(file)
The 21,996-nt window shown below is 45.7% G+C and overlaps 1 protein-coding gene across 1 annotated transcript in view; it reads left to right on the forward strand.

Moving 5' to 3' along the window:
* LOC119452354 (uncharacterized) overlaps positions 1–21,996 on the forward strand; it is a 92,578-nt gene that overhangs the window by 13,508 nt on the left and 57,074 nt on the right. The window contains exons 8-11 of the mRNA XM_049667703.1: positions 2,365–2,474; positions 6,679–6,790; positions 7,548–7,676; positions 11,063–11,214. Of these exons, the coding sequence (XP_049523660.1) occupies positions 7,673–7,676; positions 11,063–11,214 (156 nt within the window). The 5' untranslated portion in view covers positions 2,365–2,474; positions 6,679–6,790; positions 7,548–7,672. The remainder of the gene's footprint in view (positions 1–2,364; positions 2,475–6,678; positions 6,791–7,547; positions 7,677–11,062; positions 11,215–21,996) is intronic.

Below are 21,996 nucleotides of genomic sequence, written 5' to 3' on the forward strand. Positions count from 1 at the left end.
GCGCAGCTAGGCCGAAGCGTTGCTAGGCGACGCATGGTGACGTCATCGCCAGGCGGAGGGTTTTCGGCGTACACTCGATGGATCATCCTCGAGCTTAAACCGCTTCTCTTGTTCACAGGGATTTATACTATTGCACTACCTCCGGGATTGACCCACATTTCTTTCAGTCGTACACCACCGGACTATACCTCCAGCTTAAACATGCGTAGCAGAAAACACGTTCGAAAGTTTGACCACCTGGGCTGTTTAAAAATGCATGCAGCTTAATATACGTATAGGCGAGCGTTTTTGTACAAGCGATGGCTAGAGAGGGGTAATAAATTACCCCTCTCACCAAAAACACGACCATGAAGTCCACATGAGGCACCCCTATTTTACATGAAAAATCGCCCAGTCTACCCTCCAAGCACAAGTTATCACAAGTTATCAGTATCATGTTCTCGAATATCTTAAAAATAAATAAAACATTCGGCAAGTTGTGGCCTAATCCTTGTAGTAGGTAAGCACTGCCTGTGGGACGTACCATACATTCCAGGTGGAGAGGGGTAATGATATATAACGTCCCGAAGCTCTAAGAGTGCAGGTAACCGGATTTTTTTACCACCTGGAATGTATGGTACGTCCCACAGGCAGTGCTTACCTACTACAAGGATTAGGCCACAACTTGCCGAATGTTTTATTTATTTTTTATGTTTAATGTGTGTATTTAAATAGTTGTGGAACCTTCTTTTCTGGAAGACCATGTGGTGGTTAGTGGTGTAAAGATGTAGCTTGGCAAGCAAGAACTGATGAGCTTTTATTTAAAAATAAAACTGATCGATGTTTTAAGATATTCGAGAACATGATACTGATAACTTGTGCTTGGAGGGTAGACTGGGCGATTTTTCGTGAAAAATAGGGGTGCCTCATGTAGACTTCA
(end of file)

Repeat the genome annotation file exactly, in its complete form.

The 21,996-nt window shown below is 45.7% G+C and overlaps 1 protein-coding gene across 1 annotated transcript in view; it reads left to right on the forward strand.

Moving 5' to 3' along the window:
* LOC119452354 (uncharacterized) overlaps positions 1–21,996 on the forward strand; it is a 92,578-nt gene that overhangs the window by 13,508 nt on the left and 57,074 nt on the right. The window contains exons 8-11 of the mRNA XM_049667703.1: positions 2,365–2,474; positions 6,679–6,790; positions 7,548–7,676; positions 11,063–11,214. Of these exons, the coding sequence (XP_049523660.1) occupies positions 7,673–7,676; positions 11,063–11,214 (156 nt within the window). The 5' untranslated portion in view covers positions 2,365–2,474; positions 6,679–6,790; positions 7,548–7,672. The remainder of the gene's footprint in view (positions 1–2,364; positions 2,475–6,678; positions 6,791–7,547; positions 7,677–11,062; positions 11,215–21,996) is intronic.

Below are 21,996 nucleotides of genomic sequence, written 5' to 3' on the forward strand. Positions count from 1 at the left end.
GCGCAGCTAGGCCGAAGCGTTGCTAGGCGACGCATGGTGACGTCATCGCCAGGCGGAGGGTTTTCGGCGTACACTCGATGGATCATCCTCGAGCTTAAACCGCTTCTCTTGTTCACAGGGATTTATACTATTGCACTACCTCCGGGATTGACCCACATTTCTTTCAGTCGTACACCACCGGACTATACCTCCAGCTTAAACATGCGTAGCAGAAAACACGTTCGAAAGTTTGACCACCTGGGCTGTTTAAAAATGCATGCAGCTTAATATACGTATAGGCGAGCGTTTTTGTACAAGCGATGGCTAGAGAGGGGTAATAAATTACCCCTCTCACCAAAAACACGACCATGAAGTCCACATGAGGCACCCCTATTTTACATGAAAAATCGCCCAGTCTACCCTCCAAGCACAAGTTATCACAAGTTATCAGTATCATGTTCTCGAATATCTTAAAAATAAATAAAACATTCGGCAAGTTGTGGCCTAATCCTTGTAGTAGGTAAGCACTGCCTGTGGGACGTACCATACATTCCAGGTGGAGAGGGGTAATGATATATAACGTCCCGAAGCTCTAAGAGTGCAGGTAACCGGATTTTTTTACCACCTGGAATGTATGGTACGTCCCACAGGCAGTGCTTACCTACTACAAGGATTAGGCCACAACTTGCCGAATGTTTTATTTATTTTTTATGTTTAATGTGTGTATTTAAATAGTTGTGGAACCTTCTTTTCTGGAAGACCATGTGGTGGTTAGTGGTGTAAAGATGTAGCTTGGCAAGCAAGAACTGATGAGCTTTTATTTAAAAATAAAACTGATCGATGTTTTAAGATATTCGAGAACATGATACTGATAACTTGTGCTTGGAGGGTAGACTGGGCGATTTTTCGTGAAAAATAGGGGTGCCTCATGTAGACTTCA